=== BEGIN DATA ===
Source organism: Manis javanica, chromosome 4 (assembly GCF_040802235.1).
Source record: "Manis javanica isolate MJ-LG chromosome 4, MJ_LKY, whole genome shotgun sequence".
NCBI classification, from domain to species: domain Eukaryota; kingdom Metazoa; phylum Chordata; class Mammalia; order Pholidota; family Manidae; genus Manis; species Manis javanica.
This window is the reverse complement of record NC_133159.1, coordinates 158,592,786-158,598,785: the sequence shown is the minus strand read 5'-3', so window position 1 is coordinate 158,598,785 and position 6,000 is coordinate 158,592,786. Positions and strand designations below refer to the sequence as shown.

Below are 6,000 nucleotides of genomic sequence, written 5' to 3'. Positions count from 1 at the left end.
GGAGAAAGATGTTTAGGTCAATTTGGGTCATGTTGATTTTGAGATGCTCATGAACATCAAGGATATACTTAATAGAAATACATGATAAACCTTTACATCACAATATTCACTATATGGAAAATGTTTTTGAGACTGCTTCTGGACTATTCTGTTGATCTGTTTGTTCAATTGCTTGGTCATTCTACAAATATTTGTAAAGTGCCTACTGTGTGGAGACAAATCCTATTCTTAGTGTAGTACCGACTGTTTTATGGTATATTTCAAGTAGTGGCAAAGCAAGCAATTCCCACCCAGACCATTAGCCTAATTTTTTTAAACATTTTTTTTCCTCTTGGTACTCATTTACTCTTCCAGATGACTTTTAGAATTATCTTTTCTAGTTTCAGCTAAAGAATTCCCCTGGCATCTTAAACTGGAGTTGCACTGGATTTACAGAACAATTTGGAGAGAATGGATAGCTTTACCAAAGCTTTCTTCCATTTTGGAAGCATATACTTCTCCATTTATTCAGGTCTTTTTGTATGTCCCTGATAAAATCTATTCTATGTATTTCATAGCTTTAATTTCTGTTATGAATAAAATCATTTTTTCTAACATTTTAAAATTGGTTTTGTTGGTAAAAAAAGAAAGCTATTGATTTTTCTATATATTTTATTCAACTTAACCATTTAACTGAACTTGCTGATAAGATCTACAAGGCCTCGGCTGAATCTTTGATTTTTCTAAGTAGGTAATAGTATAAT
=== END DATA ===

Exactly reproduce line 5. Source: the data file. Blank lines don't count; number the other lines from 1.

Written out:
Below are 6,000 nucleotides of genomic sequence, written 5' to 3'. Positions count from 1 at the left end.